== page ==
For Immediate Release: October 6, 2009
Contact: Ray De Lorenzi
202-965-3500, ext. 369
Sexual Assault & Discrimination Victims Protected From Defense Contractor Forced Arbitrations
Senate passes amendment to DoD appropriations bill banning forced arbitrations against defense contractor employees in most egregious circumstances
Washington, DC— Jamie Leigh Jones was raped, drugged, beaten, and then confined to a shipping container by KBR/Halliburton employees while working in Iraq. Because of a clause placed in her employment contract, KBR forced her to submit to a binding, secret, non-appealable arbitration. Jamie had to fight to obtain access to the justice system because she unknowingly signed an arbitration clause as part of her 18-page employment contract.
But an amendment passed today by the U.S. Senate (S.A. 2588), as part of the Department of Defense Appropriations Act (H.R. 3326), will prevent other defense contractor employees from being forced into arbitrations as a result of sexual assault, harassment or other forms of discrimination. Upon the President’s final signature of the bill, the amendment – sponsored by Sens. Al Franken (D-Minn.) and Mary Landrieu (D-La.) – would bar defense contractors from imposing forced arbitration clauses on their employees for sexual assault claims or Title VII violations.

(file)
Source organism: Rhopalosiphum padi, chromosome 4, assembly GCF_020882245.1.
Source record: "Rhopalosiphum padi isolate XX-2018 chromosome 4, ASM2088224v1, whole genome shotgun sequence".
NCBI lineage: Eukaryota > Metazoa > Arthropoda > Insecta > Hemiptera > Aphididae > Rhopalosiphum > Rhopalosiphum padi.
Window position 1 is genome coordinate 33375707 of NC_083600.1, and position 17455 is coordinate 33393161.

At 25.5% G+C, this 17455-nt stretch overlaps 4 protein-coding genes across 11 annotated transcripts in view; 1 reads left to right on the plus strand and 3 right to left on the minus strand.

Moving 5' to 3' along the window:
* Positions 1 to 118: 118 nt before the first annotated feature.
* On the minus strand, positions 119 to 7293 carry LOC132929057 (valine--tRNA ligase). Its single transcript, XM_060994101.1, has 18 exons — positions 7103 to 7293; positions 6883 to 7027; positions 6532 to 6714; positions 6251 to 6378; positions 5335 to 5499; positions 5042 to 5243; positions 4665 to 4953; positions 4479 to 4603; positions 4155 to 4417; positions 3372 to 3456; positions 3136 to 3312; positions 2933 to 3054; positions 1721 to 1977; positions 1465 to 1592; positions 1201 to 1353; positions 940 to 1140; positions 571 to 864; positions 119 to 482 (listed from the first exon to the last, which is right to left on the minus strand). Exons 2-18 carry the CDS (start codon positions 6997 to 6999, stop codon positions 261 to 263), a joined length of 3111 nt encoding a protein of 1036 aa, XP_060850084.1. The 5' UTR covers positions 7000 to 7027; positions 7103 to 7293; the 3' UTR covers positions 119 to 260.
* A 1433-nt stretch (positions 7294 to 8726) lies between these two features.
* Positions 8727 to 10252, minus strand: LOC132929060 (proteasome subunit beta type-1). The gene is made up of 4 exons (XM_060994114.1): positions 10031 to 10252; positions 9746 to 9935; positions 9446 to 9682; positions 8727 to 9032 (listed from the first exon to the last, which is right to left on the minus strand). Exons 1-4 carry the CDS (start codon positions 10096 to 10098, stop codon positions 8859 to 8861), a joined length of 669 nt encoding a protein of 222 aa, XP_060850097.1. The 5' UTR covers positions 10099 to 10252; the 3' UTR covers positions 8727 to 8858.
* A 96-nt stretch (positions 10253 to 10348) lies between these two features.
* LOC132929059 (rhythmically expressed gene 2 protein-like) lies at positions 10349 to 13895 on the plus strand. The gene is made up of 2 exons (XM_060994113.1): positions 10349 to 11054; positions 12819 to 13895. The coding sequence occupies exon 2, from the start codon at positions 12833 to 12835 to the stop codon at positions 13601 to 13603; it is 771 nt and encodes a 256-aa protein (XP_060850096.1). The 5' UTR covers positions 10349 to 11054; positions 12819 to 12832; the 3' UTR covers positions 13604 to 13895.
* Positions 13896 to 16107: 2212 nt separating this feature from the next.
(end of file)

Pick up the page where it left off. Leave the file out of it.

“No corporation should ever be able to force their employees or customers into these biased, one-sided proceedings,” said American Association for Justice President Anthony Tarricone. “But this one amendment goes a long way in protecting the rights of defense contractor employees, who should never endure what Jamie did to receive justice after such a horrific ordeal.”
Jamie will testify tomorrow at a Senate Judiciary Committee hearing in support of the bipartisan Arbitration Fairness Act (S. 931 / H.R. 1020) at 10am in 226 Dirksen. Sponsored by Sen. Russ Feingold (D-Wis.) and Rep. Hank Johnson (D-Ga.), the Arbitration Fairness Act would ensure that the decision to arbitrate is made voluntarily and after a dispute has arisen, so corporations cannot manipulate the system in their favor at the expense of consumers and employees.